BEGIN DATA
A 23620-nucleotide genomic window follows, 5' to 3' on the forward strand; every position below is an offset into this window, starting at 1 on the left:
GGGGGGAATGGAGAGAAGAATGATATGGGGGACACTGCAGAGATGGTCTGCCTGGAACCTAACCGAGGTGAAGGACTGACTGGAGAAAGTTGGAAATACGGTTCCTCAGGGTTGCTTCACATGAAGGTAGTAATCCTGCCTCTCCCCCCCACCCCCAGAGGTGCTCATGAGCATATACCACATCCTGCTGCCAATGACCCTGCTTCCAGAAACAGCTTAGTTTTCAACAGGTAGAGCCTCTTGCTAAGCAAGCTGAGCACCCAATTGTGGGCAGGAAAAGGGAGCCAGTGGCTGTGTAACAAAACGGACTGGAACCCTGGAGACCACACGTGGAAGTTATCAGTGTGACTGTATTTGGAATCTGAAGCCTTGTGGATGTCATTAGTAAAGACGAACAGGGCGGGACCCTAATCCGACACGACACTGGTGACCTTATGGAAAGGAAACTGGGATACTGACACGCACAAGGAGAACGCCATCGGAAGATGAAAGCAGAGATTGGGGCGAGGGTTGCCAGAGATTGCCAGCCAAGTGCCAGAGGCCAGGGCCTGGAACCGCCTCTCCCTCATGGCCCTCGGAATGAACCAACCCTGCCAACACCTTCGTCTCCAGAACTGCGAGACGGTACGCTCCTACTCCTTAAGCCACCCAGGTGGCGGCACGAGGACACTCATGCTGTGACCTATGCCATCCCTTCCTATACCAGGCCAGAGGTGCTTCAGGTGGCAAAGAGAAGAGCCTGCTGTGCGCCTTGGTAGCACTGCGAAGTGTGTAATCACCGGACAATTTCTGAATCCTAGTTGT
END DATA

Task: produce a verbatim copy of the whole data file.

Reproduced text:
A 23620-nucleotide genomic window follows, 5' to 3' on the forward strand; every position below is an offset into this window, starting at 1 on the left:
GGGGGGAATGGAGAGAAGAATGATATGGGGGACACTGCAGAGATGGTCTGCCTGGAACCTAACCGAGGTGAAGGACTGACTGGAGAAAGTTGGAAATACGGTTCCTCAGGGTTGCTTCACATGAAGGTAGTAATCCTGCCTCTCCCCCCCACCCCCAGAGGTGCTCATGAGCATATACCACATCCTGCTGCCAATGACCCTGCTTCCAGAAACAGCTTAGTTTTCAACAGGTAGAGCCTCTTGCTAAGCAAGCTGAGCACCCAATTGTGGGCAGGAAAAGGGAGCCAGTGGCTGTGTAACAAAACGGACTGGAACCCTGGAGACCACACGTGGAAGTTATCAGTGTGACTGTATTTGGAATCTGAAGCCTTGTGGATGTCATTAGTAAAGACGAACAGGGCGGGACCCTAATCCGACACGACACTGGTGACCTTATGGAAAGGAAACTGGGATACTGACACGCACAAGGAGAACGCCATCGGAAGATGAAAGCAGAGATTGGGGCGAGGGTTGCCAGAGATTGCCAGCCAAGTGCCAGAGGCCAGGGCCTGGAACCGCCTCTCCCTCATGGCCCTCGGAATGAACCAACCCTGCCAACACCTTCGTCTCCAGAACTGCGAGACGGTACGCTCCTACTCCTTAAGCCACCCAGGTGGCGGCACGAGGACACTCATGCTGTGACCTATGCCATCCCTTCCTATACCAGGCCAGAGGTGCTTCAGGTGGCAAAGAGAAGAGCCTGCTGTGCGCCTTGGTAGCACTGCGAAGTGTGTAATCACCGGACAATTTCTGAATCCTAGTTGT